A new UN report underscores the “lack of a robust scientific basis” for policies and practices aimed at preventing and countering violent extremism (P/CVE), as well as the “complete absence of human rights-based monitoring and evaluation, including by United Nations entities.” It goes on to assert that “only rights-affirming and rights-focused policies will have long-term success in preventing violence.”
The report, Human rights impact of policies and practices aimed at preventing and countering violent extremism (A/HRC/43/46), was issued Feb. 21, 2020, by the UN’s special rapporteur on the promotion and protection of human rights and fundamental freedoms while countering terrorism, Fionnuala Ní Aoláin.
While P/CVE has become a centerpiece of counterterrorism efforts, the special rapporteur expresses concern that the definition of violent extremism “remains opaque and deeply contested,” warning that the broad application of the term is fraught with peril. Both the law enforcement programs aimed at increasing the number of people convicted of terrorism crimes and the measures and the social and economic measures that address the long-term challenges faced by marginalized communities and individuals” present human rights challenges. The special rapporteur also expresses concern regarding the use of the term “extremism” rather than “violent extremism,” which can stifle non-violent groups for political purposes. For example, P/CVE “increasingly functions as a device to silence, limit the scope of and target civil society actors, when, paradoxically, advocacy for human rights is construed by the State as a form of ‘extremism,’ giving States the leeway … to target civil society actors and human rights defenders as ‘extremists’,” the report notes. This disregards the role of civil society in advancing human rights, paving the way “for more effective prevention strategies, through both pathways of resistance to terrorist action and mitigation of the attraction of radical or violent extremism,” according to the special rapporteur.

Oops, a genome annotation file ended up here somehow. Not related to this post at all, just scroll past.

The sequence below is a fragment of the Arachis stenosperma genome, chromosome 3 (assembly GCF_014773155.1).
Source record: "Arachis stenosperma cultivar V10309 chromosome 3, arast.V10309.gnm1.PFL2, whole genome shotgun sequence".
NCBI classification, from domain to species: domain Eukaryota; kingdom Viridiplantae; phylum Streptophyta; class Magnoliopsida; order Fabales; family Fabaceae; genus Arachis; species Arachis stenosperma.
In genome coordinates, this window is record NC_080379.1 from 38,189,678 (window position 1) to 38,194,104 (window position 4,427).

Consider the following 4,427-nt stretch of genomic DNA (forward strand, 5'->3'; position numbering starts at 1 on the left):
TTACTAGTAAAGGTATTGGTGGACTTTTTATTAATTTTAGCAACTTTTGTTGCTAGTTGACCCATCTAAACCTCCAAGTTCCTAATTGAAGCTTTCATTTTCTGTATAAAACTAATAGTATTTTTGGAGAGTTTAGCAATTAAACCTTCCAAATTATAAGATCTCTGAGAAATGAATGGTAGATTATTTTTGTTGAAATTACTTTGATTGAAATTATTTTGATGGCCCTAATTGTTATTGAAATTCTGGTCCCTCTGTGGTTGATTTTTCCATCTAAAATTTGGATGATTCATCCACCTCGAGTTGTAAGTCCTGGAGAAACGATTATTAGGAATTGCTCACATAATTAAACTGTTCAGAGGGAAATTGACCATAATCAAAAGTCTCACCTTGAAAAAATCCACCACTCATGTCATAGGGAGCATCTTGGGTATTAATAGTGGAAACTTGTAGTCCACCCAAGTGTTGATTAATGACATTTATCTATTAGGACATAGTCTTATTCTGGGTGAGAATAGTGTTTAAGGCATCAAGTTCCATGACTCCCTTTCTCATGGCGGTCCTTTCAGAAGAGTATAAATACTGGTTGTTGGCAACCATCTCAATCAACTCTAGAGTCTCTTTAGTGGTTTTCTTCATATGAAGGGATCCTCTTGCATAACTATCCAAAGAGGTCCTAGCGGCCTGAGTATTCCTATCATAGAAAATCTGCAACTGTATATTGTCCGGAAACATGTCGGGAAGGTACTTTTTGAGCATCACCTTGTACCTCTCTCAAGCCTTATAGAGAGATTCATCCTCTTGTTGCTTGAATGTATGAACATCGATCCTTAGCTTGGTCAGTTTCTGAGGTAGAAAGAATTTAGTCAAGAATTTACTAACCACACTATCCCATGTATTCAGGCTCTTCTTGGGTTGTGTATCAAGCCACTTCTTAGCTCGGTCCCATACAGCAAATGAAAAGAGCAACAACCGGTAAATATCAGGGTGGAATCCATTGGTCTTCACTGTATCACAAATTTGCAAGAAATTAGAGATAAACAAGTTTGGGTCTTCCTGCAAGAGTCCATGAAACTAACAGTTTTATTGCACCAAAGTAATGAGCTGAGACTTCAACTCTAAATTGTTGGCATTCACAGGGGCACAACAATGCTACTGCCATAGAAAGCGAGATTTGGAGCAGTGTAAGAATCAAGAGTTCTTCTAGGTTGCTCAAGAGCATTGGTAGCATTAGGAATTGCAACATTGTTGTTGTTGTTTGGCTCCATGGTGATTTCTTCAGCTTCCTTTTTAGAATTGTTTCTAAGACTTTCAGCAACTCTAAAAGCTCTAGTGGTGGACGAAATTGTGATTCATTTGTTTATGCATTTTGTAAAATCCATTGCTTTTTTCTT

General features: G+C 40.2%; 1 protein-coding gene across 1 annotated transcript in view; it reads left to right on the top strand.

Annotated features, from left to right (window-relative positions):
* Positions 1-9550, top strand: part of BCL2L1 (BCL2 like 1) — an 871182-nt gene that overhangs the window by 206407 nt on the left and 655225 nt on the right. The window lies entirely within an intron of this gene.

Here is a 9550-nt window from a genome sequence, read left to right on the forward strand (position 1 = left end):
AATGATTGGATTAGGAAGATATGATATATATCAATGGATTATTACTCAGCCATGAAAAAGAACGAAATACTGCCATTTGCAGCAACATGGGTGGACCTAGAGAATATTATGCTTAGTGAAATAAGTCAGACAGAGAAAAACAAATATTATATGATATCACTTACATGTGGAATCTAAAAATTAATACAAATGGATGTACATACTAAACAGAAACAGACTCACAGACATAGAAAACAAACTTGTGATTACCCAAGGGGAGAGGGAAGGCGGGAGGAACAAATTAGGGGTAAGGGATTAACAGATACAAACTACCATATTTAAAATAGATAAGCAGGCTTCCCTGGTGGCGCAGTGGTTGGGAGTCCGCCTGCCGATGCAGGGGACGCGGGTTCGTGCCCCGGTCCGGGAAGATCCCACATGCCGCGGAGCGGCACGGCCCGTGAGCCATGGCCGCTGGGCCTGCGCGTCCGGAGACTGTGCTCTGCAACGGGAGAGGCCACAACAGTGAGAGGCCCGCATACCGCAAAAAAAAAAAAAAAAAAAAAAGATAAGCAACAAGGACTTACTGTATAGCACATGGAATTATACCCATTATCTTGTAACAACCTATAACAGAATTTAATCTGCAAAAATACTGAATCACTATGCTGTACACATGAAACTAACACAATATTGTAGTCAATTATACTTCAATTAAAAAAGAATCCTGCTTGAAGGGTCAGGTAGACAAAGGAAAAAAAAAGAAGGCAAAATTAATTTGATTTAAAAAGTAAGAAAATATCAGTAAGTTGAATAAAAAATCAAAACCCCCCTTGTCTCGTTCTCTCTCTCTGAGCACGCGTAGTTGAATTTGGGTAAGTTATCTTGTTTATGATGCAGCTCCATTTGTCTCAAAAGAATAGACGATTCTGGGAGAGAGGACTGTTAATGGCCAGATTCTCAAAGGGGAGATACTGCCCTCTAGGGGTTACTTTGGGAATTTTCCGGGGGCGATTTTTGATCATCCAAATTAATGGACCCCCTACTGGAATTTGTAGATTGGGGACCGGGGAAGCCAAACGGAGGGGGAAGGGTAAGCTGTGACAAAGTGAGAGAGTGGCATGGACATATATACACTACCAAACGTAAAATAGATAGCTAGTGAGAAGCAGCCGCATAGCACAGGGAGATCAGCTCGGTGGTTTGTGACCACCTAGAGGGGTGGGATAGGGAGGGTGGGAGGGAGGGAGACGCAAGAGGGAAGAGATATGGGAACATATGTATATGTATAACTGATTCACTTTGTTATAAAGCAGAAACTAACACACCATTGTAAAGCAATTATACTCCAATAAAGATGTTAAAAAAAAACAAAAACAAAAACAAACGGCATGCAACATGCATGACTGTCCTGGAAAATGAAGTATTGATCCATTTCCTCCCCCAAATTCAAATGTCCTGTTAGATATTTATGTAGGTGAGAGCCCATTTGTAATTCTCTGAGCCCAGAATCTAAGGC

Despite claims that P/CVE works, there is almost no robust monitoring of these programs, leading to a lack of evidence-based practices. As such, the debate around these programs is dominated by “private actors and consultants who are self-proclaimed experts or influenced by government policies that continue to pursue issues that have been scientifically disproven,” the report notes. At the same time, a scholarly debate is emerging over whether radicalization is predictive of terrorism. The special rapporteur is particularly concerned about regulation over what can be called the “pre-criminal” or “pre-terrorist” space, which “criminalizes legitimately protected rights under international and domestic law, destabilizes fundamental tenets of the rule of law, including legal certainty, proportionality and non-discrimination and renders groups and individuals as ‘suspect’ often primarily on the basis of stereotypes concerning religious or ethnic groups and geographical location,” the report explains.
The special rapporteur recommends that all P/CVE programs respect international human rights law and that states that regulate “extremism” should repeal these laws, policies and programs. At the same time, states should address the “conditions conducive to violent extremism and terrorism, including weak governance, human rights violations, poor rule of law and corruption,” the report states, adding that “only sustained engagement with the complexity of those conditions will fruitfully address violent extremism.”